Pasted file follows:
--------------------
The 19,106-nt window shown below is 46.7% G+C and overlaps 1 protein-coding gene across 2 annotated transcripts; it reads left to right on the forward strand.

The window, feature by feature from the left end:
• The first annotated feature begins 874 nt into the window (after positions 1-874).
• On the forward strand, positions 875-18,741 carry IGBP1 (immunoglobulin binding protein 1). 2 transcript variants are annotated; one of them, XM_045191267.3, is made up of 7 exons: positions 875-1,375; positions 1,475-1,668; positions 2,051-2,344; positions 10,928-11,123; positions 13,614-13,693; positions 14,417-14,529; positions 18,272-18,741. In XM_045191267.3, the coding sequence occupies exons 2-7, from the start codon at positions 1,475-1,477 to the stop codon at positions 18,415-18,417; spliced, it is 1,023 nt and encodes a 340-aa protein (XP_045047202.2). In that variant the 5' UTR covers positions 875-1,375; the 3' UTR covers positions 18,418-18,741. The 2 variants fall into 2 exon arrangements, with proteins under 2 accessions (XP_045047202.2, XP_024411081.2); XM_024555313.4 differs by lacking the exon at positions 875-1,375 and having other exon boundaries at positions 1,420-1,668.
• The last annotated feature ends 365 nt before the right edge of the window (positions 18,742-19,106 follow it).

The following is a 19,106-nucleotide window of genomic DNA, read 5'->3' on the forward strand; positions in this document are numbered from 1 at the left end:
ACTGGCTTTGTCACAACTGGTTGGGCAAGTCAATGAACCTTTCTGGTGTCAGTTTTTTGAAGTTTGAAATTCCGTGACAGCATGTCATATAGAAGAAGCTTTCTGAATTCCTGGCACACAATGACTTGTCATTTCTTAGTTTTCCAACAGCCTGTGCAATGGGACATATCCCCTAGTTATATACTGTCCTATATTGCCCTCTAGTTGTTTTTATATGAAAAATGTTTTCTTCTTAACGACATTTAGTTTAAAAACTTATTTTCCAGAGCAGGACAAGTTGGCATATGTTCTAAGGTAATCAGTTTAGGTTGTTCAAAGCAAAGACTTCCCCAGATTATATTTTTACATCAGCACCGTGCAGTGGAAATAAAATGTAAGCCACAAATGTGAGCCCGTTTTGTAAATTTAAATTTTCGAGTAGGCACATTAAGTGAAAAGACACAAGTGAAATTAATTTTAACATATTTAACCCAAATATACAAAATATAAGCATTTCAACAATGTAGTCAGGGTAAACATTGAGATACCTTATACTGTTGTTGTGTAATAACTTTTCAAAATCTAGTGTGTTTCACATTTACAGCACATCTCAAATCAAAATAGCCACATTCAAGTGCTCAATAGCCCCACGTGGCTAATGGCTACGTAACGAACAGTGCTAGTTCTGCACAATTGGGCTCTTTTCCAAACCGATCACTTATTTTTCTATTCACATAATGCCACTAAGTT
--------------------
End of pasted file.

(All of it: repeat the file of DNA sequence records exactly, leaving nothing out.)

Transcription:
The 19,106-nt window shown below is 46.7% G+C and overlaps 1 protein-coding gene across 2 annotated transcripts; it reads left to right on the forward strand.

The window, feature by feature from the left end:
• The first annotated feature begins 874 nt into the window (after positions 1-874).
• On the forward strand, positions 875-18,741 carry IGBP1 (immunoglobulin binding protein 1). 2 transcript variants are annotated; one of them, XM_045191267.3, is made up of 7 exons: positions 875-1,375; positions 1,475-1,668; positions 2,051-2,344; positions 10,928-11,123; positions 13,614-13,693; positions 14,417-14,529; positions 18,272-18,741. In XM_045191267.3, the coding sequence occupies exons 2-7, from the start codon at positions 1,475-1,477 to the stop codon at positions 18,415-18,417; spliced, it is 1,023 nt and encodes a 340-aa protein (XP_045047202.2). In that variant the 5' UTR covers positions 875-1,375; the 3' UTR covers positions 18,418-18,741. The 2 variants fall into 2 exon arrangements, with proteins under 2 accessions (XP_045047202.2, XP_024411081.2); XM_024555313.4 differs by lacking the exon at positions 875-1,375 and having other exon boundaries at positions 1,420-1,668.
• The last annotated feature ends 365 nt before the right edge of the window (positions 18,742-19,106 follow it).

The following is a 19,106-nucleotide window of genomic DNA, read 5'->3' on the forward strand; positions in this document are numbered from 1 at the left end:
ACTGGCTTTGTCACAACTGGTTGGGCAAGTCAATGAACCTTTCTGGTGTCAGTTTTTTGAAGTTTGAAATTCCGTGACAGCATGTCATATAGAAGAAGCTTTCTGAATTCCTGGCACACAATGACTTGTCATTTCTTAGTTTTCCAACAGCCTGTGCAATGGGACATATCCCCTAGTTATATACTGTCCTATATTGCCCTCTAGTTGTTTTTATATGAAAAATGTTTTCTTCTTAACGACATTTAGTTTAAAAACTTATTTTCCAGAGCAGGACAAGTTGGCATATGTTCTAAGGTAATCAGTTTAGGTTGTTCAAAGCAAAGACTTCCCCAGATTATATTTTTACATCAGCACCGTGCAGTGGAAATAAAATGTAAGCCACAAATGTGAGCCCGTTTTGTAAATTTAAATTTTCGAGTAGGCACATTAAGTGAAAAGACACAAGTGAAATTAATTTTAACATATTTAACCCAAATATACAAAATATAAGCATTTCAACAATGTAGTCAGGGTAAACATTGAGATACCTTATACTGTTGTTGTGTAATAACTTTTCAAAATCTAGTGTGTTTCACATTTACAGCACATCTCAAATCAAAATAGCCACATTCAAGTGCTCAATAGCCCCACGTGGCTAATGGCTACGTAACGAACAGTGCTAGTTCTGCACAATTGGGCTCTTTTCCAAACCGATCACTTATTTTTCTATTCACATAATGCCACTAAGTT